WASH MY BRAIN, IT’S DIRTY
With the U.S., in terms of why it is so incredibly easy to take advantage of a moment of crisis [it] is because this is such an amnesiac culture. More than being an amnesiac culture, it’s a culture that makes amnesia a point of pride—the idea that you can reinvent yourself, that you have no history, that you have no past. It’s really a culture that’s been at war with memory since its inception. It sees memory as baggage. … I do think until historical memory, including the bad parts, is something that’s valued in the United States and amnesia is no longer fetishized, these patterns will repeat. Because people without memory are putty. …That war with memory—particularly the refusal to look at the original genocide at the founding of the country and slavery and the fact that it’s seen as unpatriotic to look at the difficult parts—I think is the biggest aid in the use of shock again and again in the United States.—Naomi Klein
i am in need of a washing, i am just too contaminated, i’ve just contaminated myself altogether too much. i am searching for a regimen, a program, a corporate-controlled paradigm taking no-bid contract taxpayer dollars for delivering cooked-book results; i’m pining for a collectively sanctioned plan to clean me, cast me anew into something—someone—presentable, sans blemish, predictably perfect, suited for an age that is more volatile than it cares to admit, fit for an era in denial of its fascist aspirations.
my brain is not new: pesticides and fluoride have done their work in only a couple of short decades, radiation on all sides chips at protective bone mass until inner cells will inevitably divide and subdivide rebelliously, erratically; my soul is eroded, when i look into the past there’s only lead and government rbgh cheese beginning to wipe away whatever soul i could have been born with while my embryonic self was developing in an atmosphere of federally-approved psychotropic (fluoridated) medications—because my mother was functional enough to comply with chemical handcuffs but not enough to be employed— mercury-leaking teeth eating pcb-toting fish warping what neoconservatives believe is sacred at conception, but not holy enough to be nourished with anything more than obesity inducing high fructose corn syrup once it’s out of the vagina and vaccinated with autism—controlled demolitions are the symbols of our age, the true emblem of our zeitgeist. some get out in time, but some are calculated into the collateral, will be swept by debris.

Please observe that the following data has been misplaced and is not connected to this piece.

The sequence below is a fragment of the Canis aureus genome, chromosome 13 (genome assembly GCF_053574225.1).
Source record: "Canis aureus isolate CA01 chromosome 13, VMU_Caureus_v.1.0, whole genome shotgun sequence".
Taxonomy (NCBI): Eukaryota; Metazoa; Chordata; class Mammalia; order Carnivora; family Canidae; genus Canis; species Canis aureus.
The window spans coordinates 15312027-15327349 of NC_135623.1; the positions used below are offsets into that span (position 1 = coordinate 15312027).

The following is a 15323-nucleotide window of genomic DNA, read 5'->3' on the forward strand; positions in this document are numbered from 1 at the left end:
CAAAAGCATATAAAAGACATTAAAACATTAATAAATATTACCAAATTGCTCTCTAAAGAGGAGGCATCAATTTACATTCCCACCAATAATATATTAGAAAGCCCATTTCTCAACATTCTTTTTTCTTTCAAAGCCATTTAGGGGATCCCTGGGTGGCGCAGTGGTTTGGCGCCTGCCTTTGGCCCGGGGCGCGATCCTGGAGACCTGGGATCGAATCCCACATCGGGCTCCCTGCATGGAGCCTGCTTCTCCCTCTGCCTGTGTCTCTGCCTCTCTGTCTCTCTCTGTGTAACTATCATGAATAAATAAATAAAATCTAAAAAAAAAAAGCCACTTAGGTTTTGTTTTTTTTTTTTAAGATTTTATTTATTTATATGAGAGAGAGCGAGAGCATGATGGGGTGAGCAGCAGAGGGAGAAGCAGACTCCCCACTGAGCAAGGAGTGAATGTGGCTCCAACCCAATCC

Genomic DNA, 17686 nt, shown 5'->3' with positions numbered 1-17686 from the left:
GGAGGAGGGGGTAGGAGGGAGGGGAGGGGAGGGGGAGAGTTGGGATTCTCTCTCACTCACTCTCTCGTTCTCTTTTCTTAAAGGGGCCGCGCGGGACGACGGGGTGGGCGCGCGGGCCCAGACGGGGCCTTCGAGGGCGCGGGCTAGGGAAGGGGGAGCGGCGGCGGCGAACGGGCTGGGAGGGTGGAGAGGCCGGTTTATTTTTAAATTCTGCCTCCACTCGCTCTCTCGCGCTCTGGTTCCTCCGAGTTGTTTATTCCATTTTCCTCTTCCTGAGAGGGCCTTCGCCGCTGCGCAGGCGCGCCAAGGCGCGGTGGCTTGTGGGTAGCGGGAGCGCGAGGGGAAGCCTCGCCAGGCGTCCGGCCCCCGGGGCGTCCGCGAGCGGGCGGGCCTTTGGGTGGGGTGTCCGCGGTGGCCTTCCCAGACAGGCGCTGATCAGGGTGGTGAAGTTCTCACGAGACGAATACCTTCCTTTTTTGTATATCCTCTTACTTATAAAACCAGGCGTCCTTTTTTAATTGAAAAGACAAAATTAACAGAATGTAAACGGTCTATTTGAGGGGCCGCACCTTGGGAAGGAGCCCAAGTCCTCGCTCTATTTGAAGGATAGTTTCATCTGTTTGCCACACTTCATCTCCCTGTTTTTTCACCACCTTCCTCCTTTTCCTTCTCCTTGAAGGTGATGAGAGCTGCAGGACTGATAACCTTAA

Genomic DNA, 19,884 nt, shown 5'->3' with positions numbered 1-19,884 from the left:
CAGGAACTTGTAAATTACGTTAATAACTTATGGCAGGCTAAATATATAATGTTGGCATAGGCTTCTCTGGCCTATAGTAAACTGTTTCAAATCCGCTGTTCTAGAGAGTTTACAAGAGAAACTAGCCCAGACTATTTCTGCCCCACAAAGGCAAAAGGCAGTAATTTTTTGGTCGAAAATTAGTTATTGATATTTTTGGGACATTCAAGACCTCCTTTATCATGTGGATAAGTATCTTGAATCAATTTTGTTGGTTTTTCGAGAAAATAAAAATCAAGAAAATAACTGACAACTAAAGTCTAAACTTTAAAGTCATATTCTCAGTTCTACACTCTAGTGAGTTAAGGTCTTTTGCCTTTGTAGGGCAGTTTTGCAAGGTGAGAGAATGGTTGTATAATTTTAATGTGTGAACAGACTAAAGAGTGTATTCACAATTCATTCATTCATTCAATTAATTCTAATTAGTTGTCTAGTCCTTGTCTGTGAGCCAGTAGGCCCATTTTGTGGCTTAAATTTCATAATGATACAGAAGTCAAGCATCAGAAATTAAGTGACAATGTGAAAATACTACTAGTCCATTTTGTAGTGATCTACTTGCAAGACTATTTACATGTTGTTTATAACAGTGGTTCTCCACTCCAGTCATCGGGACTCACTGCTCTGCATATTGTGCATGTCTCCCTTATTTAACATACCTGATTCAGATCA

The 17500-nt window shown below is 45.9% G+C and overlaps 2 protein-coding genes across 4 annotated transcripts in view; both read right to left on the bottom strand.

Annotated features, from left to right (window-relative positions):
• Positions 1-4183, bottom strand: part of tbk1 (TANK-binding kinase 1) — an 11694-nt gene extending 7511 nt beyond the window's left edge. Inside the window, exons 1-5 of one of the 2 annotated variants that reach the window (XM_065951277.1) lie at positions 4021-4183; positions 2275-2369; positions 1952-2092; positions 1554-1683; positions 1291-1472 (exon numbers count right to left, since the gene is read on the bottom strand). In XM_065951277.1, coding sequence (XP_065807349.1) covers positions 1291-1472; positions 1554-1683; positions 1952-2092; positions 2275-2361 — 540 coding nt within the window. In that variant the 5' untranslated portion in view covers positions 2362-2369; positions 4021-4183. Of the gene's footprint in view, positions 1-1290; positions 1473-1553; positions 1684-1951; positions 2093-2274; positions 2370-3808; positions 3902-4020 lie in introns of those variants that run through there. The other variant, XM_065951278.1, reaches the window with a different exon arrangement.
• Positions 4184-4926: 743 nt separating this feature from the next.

if i’m disorganized it’s because i have no home base, it’s because i’m finding the applications to hoovertowns a little invasive to fill out and i’m sorry that people distrust first and never stop judging. so people failed by other people try to use children they can’t provide for as a shield against stigma. this is what my parents did: they thought they raised a worker, but i was born under a more fragile star, a constellation that wanted only art.
so the poor are the ones who have to bear the burden not only of work, but the burden of memory: for the stomach, when full, forgets what it was like when it was empty.
my family always paid their taxes even if it meant feeding me, with digestive disorders, cereal three meals a day. more than half of all corporations paid no corporate taxes in two thousand and five, midway point of the first decade in the twenty-first century.
through money and force, you want to baptize everyone: but when the water’s bloody, saturated with excreted drugs, and filtered only to look unoffensive to the squeamish eye, the silver placed in at birth to prevent blindness can only do so much. the swaddling clothes are a fascist curtain, the legs don’t grow and walking is always a suspect prospect. through money and force, you want to baptize everyone, make all faces into your own image or the image of what you feel is beautiful. this is a war of aesthetics, as all battles are. & so we will never understand: if there was true freedom, war would not exist. the minute you prod or persuade someone to kill for you is the minute decisions are suspended. no one thinks, everyone acts, just to keep the red water off themselves and keep the blue in their veins.
no, you refused the greatest part of myself i could give you. i can forgive, though, you ruined by state-sanctioned poisons, arsenic in the water, msg and aspartame in the food—the only food you could afford to put into your body, your body sold into the world of work, your body not your own, your body giving birth to bodies that would not own their bodies. "tame" in the aspartame—you are docile and always, always working, but never building toward making anything that could make you happy, redeem your soul, capture the bliss you have forgotten. and so for many years i had to forget my bliss in an attempt to heal you.
i don’t know what’s more civil, the rejection letters or the lack of rejection letters. a new generation’s turnaround: i was able to be educated, but not able to be employed. one step above ancestors, but still hitting the ancestors’ wall, just a little later, just with a somewhat delayed crash, but i’m still pulverized into the same pieces.
i’d throw caution to the wind if it didn’t blow back in my face so often.